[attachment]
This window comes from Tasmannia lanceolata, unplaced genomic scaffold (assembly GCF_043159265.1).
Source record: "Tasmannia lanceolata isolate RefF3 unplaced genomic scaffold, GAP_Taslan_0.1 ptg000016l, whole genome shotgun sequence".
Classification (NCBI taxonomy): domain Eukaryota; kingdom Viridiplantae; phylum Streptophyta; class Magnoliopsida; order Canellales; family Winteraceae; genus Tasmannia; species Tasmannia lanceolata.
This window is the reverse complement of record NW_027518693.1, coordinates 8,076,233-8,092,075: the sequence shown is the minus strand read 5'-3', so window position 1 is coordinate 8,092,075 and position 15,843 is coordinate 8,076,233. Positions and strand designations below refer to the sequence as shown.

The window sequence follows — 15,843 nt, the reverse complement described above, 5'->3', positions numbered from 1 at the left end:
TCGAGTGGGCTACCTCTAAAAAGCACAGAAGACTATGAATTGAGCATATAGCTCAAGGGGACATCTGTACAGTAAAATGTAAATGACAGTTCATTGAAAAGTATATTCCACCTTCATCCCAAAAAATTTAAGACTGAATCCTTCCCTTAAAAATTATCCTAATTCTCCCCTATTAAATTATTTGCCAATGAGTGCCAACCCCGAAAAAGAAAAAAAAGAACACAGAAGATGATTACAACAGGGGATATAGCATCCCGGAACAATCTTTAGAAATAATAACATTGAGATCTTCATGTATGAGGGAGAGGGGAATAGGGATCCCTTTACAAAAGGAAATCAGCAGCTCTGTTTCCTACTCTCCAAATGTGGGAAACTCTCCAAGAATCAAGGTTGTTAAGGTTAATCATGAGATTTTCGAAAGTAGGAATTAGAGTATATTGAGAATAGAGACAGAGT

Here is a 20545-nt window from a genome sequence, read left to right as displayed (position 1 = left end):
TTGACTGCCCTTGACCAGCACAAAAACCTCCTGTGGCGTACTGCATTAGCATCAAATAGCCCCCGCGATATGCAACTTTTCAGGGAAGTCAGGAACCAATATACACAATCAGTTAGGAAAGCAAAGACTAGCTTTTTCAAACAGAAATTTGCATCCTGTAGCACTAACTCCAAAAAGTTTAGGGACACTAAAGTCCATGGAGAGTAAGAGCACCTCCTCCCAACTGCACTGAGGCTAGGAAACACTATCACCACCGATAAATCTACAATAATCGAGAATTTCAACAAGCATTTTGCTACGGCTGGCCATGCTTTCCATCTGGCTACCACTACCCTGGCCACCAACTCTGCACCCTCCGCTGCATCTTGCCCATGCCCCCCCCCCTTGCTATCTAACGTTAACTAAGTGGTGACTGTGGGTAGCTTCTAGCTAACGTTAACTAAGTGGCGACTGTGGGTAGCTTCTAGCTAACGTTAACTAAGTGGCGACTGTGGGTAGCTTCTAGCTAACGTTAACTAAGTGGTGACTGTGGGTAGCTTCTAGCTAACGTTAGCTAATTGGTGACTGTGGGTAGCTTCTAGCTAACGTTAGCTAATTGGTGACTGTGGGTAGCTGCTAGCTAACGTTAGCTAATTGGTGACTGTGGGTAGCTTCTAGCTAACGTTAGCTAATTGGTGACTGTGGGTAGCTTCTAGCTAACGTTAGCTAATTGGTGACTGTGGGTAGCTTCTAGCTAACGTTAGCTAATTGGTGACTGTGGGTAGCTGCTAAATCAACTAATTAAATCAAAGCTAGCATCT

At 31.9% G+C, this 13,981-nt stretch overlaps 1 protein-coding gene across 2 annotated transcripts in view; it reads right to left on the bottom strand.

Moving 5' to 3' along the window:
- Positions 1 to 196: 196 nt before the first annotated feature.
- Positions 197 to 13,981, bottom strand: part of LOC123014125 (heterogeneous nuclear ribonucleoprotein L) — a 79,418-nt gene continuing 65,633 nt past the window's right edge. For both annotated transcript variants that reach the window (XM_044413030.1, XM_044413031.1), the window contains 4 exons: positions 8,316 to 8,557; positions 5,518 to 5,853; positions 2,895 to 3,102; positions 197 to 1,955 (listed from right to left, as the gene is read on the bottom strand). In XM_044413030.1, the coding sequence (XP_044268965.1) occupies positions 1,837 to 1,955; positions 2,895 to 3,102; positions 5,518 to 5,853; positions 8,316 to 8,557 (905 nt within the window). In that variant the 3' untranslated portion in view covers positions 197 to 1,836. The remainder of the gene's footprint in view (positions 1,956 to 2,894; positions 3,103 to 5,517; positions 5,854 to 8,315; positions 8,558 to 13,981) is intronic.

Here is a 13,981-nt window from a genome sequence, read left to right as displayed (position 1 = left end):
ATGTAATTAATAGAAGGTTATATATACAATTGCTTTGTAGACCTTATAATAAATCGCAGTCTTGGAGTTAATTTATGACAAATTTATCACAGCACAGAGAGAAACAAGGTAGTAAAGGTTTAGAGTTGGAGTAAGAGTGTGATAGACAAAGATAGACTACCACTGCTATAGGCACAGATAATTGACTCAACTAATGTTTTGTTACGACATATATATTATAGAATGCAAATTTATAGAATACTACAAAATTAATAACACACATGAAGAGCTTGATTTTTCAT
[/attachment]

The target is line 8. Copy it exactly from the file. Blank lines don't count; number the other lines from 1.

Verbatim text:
TTGACTGCCCTTGACCAGCACAAAAACCTCCTGTGGCGTACTGCATTAGCATCAAATAGCCCCCGCGATATGCAACTTTTCAGGGAAGTCAGGAACCAATATACACAATCAGTTAGGAAAGCAAAGACTAGCTTTTTCAAACAGAAATTTGCATCCTGTAGCACTAACTCCAAAAAGTTTAGGGACACTAAAGTCCATGGAGAGTAAGAGCACCTCCTCCCAACTGCACTGAGGCTAGGAAACACTATCACCACCGATAAATCTACAATAATCGAGAATTTCAACAAGCATTTTGCTACGGCTGGCCATGCTTTCCATCTGGCTACCACTACCCTGGCCACCAACTCTGCACCCTCCGCTGCATCTTGCCCATGCCCCCCCCCCTTGCTATCTAACGTTAACTAAGTGGTGACTGTGGGTAGCTTCTAGCTAACGTTAACTAAGTGGCGACTGTGGGTAGCTTCTAGCTAACGTTAACTAAGTGGCGACTGTGGGTAGCTTCTAGCTAACGTTAACTAAGTGGTGACTGTGGGTAGCTTCTAGCTAACGTTAGCTAATTGGTGACTGTGGGTAGCTTCTAGCTAACGTTAGCTAATTGGTGACTGTGGGTAGCTGCTAGCTAACGTTAGCTAATTGGTGACTGTGGGTAGCTTCTAGCTAACGTTAGCTAATTGGTGACTGTGGGTAGCTTCTAGCTAACGTTAGCTAATTGGTGACTGTGGGTAGCTTCTAGCTAACGTTAGCTAATTGGTGACTGTGGGTAGCTGCTAAATCAACTAATTAAATCAAAGCTAGCATCT